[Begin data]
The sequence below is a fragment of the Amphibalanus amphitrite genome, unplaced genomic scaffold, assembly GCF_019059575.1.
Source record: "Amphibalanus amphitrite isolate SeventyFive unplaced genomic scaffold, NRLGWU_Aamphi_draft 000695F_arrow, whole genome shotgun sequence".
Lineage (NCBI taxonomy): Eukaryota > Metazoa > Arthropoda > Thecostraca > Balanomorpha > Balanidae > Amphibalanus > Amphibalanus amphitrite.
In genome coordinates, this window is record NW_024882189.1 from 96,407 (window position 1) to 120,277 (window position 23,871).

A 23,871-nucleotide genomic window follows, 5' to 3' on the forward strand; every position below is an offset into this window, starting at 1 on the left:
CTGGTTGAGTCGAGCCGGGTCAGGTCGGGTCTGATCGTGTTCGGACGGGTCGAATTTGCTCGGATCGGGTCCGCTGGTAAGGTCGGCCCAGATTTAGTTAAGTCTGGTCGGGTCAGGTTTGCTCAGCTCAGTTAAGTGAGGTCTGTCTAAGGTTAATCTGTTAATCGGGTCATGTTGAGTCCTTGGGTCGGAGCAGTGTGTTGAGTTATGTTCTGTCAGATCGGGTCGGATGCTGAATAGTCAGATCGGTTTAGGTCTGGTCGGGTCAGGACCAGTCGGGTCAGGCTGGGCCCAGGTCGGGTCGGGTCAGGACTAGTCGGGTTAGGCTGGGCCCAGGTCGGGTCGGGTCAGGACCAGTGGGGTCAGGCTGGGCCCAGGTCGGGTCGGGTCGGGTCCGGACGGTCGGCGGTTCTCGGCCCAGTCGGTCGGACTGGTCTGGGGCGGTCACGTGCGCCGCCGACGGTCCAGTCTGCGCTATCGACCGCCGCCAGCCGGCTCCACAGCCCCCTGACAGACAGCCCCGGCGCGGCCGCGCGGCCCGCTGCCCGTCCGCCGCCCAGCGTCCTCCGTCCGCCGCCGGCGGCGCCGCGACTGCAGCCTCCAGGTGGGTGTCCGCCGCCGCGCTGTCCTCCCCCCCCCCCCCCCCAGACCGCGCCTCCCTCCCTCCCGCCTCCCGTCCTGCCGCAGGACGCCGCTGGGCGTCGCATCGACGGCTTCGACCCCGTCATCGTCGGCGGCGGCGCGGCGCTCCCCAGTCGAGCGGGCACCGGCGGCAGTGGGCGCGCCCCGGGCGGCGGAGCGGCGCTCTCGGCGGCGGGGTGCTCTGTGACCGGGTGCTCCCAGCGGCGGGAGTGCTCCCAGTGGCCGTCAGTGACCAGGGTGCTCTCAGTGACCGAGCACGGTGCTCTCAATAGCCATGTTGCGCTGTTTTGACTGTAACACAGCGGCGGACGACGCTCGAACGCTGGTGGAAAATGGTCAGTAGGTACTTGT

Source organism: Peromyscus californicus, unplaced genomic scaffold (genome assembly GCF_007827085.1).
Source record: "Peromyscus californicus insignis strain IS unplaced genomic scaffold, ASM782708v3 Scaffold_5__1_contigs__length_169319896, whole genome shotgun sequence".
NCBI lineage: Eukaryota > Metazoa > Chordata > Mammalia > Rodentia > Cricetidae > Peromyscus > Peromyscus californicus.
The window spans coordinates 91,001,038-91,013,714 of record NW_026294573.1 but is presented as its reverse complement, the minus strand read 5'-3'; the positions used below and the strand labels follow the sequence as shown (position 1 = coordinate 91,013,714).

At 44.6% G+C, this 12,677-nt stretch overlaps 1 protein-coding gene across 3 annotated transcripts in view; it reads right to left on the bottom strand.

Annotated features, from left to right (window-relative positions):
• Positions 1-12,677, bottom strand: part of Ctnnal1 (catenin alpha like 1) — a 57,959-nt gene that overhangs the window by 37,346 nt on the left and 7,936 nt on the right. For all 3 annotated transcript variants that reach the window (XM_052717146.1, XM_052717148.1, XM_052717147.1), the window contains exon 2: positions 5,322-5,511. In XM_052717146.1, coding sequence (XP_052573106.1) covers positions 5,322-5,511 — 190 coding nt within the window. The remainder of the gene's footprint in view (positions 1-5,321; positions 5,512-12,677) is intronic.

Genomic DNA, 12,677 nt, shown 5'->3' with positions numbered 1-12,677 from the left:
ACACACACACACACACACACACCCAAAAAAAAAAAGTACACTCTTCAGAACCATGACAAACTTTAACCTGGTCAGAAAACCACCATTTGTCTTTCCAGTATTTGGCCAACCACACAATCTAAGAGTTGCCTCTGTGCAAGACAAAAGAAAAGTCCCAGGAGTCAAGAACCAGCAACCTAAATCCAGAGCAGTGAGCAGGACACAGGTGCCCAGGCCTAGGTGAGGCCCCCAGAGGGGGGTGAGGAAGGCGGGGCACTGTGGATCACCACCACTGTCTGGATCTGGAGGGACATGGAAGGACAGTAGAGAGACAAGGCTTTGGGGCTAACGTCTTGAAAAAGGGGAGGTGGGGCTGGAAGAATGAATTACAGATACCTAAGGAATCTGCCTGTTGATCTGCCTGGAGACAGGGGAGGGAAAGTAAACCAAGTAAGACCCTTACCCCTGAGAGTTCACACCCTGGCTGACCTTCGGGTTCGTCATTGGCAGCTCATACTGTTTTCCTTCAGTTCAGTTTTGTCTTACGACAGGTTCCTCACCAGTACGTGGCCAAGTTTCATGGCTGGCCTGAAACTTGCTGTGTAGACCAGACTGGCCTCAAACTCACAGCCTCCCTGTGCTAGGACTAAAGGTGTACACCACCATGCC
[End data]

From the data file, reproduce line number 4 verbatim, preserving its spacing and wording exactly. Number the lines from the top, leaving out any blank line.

In genome coordinates, this window is record NW_024882189.1 from 96,407 (window position 1) to 120,277 (window position 23,871).